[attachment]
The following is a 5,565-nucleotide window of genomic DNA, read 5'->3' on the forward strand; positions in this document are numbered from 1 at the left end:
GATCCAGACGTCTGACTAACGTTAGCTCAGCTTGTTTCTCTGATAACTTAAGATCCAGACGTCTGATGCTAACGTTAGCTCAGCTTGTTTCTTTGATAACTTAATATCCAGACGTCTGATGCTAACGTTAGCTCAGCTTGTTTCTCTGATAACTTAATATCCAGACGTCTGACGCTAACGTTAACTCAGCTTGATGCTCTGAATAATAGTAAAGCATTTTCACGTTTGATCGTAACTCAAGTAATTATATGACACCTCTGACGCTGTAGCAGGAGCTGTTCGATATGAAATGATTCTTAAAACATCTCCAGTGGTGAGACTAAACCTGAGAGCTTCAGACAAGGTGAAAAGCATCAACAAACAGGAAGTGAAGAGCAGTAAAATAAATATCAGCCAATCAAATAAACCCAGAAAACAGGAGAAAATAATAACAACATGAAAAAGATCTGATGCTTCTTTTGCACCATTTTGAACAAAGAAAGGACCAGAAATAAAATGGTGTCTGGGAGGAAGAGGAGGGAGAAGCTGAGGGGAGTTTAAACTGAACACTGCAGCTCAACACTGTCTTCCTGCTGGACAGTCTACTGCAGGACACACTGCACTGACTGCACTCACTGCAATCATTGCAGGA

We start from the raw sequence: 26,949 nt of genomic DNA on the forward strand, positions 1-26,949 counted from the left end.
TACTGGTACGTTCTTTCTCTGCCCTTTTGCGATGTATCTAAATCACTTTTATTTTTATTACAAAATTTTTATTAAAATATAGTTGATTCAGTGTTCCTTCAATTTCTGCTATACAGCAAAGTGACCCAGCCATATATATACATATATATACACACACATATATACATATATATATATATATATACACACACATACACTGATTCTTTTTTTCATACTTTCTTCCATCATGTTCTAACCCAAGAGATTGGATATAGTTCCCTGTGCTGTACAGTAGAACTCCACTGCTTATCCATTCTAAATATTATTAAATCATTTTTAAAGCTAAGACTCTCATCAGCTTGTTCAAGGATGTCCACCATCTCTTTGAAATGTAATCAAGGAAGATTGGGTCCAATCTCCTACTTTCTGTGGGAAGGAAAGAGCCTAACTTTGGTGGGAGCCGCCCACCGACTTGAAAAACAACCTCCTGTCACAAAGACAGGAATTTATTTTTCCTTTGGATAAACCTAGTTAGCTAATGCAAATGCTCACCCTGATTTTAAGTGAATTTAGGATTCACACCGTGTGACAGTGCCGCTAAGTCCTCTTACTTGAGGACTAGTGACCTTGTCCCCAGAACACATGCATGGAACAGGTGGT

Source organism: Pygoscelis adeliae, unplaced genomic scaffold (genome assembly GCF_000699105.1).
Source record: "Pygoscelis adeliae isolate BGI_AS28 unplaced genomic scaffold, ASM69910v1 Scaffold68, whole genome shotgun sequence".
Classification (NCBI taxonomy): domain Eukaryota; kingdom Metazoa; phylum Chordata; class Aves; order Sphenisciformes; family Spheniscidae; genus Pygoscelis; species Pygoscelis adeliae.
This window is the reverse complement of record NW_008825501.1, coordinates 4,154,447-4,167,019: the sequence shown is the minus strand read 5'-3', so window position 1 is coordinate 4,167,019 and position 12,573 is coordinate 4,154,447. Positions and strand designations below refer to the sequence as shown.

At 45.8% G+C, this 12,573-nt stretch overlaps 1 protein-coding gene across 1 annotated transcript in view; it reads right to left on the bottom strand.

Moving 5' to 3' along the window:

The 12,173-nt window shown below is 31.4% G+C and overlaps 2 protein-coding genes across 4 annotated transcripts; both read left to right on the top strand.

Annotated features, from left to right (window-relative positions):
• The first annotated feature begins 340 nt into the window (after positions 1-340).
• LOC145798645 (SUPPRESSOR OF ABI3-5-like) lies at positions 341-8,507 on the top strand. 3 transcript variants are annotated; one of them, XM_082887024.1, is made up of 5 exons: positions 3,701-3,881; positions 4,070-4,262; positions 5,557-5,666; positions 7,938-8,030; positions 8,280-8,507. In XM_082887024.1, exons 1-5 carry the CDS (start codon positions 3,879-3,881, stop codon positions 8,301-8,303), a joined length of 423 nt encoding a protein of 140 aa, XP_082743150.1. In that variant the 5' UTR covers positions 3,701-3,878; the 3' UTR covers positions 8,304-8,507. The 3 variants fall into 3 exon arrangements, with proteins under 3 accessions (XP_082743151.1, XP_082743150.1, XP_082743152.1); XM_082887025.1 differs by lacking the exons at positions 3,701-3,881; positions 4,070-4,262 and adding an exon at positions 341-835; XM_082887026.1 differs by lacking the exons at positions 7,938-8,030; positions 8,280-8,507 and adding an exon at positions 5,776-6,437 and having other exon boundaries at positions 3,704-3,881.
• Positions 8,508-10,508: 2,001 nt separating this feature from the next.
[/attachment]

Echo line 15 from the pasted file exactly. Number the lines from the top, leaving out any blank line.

• Positions 8,508-10,508: 2,001 nt separating this feature from the next.